The Continuous Feedback System

Each dimension of the Continuous Feedback System (CFS) will help you gain a deeper understanding of how we assess and understand both learning disabilities and students strengths as well as examples of individualized program we develop for each student. Moreover, each area in the bottom portion of the CFS will reveal how our process is truly continual in that our teachers are trained how to evaluate students responses every day and their internal psychological and social landscape in such a way that allows us to help gain skills and personal independence that results in outcomes that include, but are not limited to 90% of our graduates going to college.

Assessment

Assessment at WPS is meant to be a way to understand a child’s strengths and weaknesses so that we can most effectively help them learn through precise and individualized curricular design. Assessment is not a ranking mechanism, an end-point, or used for creating labels and limits. It is constant, drives understanding, is individualized and highly focused. Assessment allows educators to measure skills, track progress, refine goals, give feedback, and realize potential and improve ability to learn.

Understanding

The design and implementation of each student’s educational program begins with an understanding of their learning profile in the context of a neuropsychological model of learning disorders. This model is a result of neuropsychological and educational research that describes the learning process as an interactive one that involves three-part processing; language based, nonverbal and executive function. Although it is merely a starting point in our ongoing assessment of students’ strengths and weaknesses, it is an important diagnostic characterization that allows us to begin to focus upon and investigate primary areas of learning difficulties. Click below to learn more about each area of learning and learning disorders.

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Language Processing Difficulties

Dyslexia is a specific learning disability that is neurological in origin. It is characterized by difficulties with accurate and/or fluent word recognition and by poor spelling and decoding abilities. These difficulties typically result from a deficit in the phonological component of language that is often unexpected in relation to other cognitive abilities and the provision of effective classroom instruction. Secondary consequences may include problems in reading comprehension and reduced reading experience that can impede growth of vocabulary and background knowledge.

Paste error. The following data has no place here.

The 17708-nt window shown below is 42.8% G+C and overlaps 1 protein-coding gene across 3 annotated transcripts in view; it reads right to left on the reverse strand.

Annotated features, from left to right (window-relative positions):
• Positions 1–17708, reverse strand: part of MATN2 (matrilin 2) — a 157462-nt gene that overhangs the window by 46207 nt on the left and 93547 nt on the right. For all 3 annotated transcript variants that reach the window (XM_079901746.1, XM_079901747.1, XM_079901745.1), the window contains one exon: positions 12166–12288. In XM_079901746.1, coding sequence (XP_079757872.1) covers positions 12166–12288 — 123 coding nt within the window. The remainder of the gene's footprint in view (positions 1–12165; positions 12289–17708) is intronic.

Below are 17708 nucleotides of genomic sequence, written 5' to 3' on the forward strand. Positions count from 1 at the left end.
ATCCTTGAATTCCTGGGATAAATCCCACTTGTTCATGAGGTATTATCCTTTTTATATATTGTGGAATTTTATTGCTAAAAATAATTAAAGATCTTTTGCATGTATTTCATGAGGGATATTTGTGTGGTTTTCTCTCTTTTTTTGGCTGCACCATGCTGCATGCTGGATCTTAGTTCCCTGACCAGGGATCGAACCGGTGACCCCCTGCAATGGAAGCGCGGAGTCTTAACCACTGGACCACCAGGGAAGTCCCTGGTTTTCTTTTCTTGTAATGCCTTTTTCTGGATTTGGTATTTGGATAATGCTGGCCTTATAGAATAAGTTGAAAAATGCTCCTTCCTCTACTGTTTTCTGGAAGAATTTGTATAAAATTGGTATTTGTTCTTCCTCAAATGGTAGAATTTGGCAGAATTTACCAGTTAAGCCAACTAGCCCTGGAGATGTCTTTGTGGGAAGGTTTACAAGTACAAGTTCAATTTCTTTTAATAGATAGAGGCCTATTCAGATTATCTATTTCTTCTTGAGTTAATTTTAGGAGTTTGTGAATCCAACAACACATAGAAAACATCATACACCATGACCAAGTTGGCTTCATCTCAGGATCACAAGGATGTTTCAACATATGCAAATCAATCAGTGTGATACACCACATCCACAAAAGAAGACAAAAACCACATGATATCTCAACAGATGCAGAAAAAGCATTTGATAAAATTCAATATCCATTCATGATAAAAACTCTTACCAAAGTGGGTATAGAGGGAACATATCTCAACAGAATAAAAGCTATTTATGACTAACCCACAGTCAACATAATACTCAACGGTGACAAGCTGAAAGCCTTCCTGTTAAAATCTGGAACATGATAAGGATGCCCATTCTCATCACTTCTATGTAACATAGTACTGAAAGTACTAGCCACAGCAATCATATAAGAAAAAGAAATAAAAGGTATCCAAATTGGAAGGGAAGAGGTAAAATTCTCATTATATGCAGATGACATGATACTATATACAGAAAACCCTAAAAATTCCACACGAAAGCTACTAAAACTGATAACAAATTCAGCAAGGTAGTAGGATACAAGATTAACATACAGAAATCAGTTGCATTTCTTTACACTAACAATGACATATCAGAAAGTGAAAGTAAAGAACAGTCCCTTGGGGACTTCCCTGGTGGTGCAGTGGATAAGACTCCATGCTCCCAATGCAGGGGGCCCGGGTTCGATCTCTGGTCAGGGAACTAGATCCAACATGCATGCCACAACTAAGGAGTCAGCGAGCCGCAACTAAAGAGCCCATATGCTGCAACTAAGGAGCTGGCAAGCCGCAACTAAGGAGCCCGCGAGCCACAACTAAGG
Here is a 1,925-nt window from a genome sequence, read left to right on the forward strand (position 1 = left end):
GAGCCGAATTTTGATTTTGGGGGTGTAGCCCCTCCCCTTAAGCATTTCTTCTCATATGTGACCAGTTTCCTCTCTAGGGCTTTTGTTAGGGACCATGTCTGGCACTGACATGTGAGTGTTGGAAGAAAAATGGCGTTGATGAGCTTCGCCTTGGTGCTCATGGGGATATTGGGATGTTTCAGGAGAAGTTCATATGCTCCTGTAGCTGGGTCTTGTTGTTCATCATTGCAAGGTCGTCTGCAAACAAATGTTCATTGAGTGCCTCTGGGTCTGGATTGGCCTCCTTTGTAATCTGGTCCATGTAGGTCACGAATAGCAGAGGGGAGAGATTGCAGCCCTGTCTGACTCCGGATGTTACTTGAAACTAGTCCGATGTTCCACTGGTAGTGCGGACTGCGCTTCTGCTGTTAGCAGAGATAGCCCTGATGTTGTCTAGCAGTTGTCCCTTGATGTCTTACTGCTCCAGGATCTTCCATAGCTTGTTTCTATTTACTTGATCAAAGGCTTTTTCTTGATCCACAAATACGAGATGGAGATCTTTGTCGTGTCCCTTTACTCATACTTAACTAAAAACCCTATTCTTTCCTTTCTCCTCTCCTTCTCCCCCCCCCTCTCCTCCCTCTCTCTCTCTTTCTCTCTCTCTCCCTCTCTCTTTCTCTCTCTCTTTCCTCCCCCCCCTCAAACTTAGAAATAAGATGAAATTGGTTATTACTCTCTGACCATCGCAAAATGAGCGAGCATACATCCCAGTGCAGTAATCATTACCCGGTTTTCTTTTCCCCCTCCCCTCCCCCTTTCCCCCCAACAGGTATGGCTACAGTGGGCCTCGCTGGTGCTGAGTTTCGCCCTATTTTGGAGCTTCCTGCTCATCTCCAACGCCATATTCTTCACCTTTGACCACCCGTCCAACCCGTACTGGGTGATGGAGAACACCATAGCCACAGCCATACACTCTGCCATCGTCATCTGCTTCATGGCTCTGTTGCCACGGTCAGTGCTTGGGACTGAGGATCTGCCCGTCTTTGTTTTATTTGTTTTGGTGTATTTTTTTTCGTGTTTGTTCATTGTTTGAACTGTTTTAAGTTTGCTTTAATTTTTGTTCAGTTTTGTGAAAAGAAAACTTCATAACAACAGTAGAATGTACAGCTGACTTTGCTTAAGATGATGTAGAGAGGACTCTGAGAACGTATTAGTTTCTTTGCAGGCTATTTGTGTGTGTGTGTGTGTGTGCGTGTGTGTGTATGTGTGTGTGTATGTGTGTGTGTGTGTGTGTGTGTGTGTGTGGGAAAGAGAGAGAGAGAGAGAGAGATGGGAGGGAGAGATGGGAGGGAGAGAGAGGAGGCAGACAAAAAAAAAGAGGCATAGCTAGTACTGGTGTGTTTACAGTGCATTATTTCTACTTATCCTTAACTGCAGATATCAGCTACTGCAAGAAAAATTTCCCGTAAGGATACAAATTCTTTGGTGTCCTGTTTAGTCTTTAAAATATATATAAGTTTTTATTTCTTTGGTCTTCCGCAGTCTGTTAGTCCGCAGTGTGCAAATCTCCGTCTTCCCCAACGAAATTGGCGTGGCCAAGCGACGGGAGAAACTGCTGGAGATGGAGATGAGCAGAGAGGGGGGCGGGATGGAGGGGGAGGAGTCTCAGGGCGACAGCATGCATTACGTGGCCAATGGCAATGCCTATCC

Nonverbal Processing Difficulties

Nonverbal learning disorders are characterized by a combination of neuropsychological deficits. NLD is a spectrum of disorders characterized by variations in severity. NLD is a pervasive and overlapping school and social problem characterized by difficulties with reasoning and comprehension, socialization and communication, visual spatial tasks, mathematics and executive functions. Primary assets frequently include auditory perception, rote verbal memory and some simple motor and psychomotor skills. Socio-emotional deficits include adaption to novelty, social competence, emotional stability and activity level. Researchers note that the clinical features of NLD and Asperger Syndrome reveal a strikingly similar pattern of behavior and functioning.

Executive Functioning Difficulties

Executive function is an umbrella term that describes the supervisory and self-regulatory mental processes involved in planning, organizing and responding in a flexible, strategic and appropriate way. Researchers highlight a variety of processes associated with executive functions, including (but not limited to), goal selection, planning, regulation of goal directed behavior, delay of gratification, mental and behavior flexibility, metacognition, adjusting to changing rules, utilization of attention and decision making. Students that have executive functions difficulties exhibit difficulties with many if not all of the processes noted as executive functions.

Program

The individualized educational process begins with the review of each student’s psycho-educational evaluation, standardized testing, informal testing, and social-emotional development. WPS then groups students based on their learning difficulty, skill level, and educational and social-emotional needs. This allows educators to more precisely develop, adjust and refine curriculum that meets the skills and content needs of each student in a small group. The design of precisely individualized instruction (program) that encourages skill acquisition and independence is one of the most challenging tasks for an educator, and to do so successfully one must fully assess, understand, and evaluate the responses of each student as an individual learner.  As such, instructional design is at the heart of WPS’s Continuous Feedback System and relies on educator knowledge of each student and a myriad of instructional methods and materials.